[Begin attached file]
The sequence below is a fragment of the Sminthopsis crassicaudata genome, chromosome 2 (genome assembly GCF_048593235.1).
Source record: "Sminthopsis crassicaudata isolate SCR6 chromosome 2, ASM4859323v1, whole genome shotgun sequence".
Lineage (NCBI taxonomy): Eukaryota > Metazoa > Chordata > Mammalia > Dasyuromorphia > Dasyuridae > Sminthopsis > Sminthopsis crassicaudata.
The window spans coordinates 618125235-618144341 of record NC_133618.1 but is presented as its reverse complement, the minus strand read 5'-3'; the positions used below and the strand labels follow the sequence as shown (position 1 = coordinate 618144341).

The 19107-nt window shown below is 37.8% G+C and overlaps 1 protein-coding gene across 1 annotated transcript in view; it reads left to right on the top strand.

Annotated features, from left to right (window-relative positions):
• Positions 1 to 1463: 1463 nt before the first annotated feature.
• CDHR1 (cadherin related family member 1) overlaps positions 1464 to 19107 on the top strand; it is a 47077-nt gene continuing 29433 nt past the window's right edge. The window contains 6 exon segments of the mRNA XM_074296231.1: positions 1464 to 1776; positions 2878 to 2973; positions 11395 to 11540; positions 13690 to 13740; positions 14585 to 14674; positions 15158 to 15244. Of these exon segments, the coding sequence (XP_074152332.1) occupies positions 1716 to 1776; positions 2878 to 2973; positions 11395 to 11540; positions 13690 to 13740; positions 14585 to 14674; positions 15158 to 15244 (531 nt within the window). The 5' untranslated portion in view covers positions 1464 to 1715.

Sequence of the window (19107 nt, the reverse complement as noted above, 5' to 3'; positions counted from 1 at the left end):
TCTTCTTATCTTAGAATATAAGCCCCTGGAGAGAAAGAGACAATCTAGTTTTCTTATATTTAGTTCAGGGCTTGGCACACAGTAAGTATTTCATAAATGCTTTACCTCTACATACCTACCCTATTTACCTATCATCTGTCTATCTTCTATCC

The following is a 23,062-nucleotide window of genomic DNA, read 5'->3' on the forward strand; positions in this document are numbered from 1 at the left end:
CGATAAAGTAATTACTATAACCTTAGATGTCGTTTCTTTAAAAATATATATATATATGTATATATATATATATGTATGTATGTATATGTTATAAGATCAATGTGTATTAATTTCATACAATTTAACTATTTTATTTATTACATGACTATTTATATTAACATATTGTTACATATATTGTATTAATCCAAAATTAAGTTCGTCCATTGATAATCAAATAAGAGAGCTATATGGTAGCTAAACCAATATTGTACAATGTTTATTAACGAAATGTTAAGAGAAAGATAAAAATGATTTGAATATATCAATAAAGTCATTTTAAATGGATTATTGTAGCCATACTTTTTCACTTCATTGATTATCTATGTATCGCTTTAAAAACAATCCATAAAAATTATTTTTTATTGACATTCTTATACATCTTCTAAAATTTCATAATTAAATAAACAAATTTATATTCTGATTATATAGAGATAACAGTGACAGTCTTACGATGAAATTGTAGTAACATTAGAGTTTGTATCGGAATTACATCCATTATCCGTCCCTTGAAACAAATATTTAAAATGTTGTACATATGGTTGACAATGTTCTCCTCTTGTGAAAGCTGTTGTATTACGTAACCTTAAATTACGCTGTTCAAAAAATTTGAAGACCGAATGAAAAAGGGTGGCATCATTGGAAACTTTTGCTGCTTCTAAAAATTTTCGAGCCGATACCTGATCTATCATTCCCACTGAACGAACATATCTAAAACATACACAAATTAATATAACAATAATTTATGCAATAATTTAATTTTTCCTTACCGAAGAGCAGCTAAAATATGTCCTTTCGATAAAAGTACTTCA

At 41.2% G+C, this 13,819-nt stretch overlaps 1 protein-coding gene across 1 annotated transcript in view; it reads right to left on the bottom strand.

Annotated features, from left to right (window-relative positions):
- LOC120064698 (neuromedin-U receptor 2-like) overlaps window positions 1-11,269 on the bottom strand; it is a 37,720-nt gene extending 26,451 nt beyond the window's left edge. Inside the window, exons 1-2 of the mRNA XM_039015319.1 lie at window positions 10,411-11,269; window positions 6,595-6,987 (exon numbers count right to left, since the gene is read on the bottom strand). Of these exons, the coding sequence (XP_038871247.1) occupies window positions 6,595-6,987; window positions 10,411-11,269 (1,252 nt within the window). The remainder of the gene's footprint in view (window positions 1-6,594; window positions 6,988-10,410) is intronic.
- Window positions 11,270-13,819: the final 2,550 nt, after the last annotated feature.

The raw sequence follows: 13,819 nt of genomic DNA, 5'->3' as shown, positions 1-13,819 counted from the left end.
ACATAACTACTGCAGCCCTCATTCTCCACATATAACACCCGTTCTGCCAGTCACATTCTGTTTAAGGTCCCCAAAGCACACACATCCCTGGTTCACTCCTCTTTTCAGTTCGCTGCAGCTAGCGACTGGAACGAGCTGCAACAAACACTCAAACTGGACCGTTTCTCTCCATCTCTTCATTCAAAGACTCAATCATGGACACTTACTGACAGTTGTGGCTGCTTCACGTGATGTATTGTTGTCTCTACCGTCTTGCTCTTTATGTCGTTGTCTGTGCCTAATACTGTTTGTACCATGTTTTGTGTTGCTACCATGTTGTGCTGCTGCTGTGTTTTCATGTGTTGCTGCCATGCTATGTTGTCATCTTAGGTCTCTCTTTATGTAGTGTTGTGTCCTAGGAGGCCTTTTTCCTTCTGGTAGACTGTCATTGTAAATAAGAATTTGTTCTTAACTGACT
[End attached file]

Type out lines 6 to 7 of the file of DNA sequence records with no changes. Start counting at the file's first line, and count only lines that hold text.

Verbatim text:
Annotated features, from left to right (window-relative positions):
• Positions 1 to 1463: 1463 nt before the first annotated feature.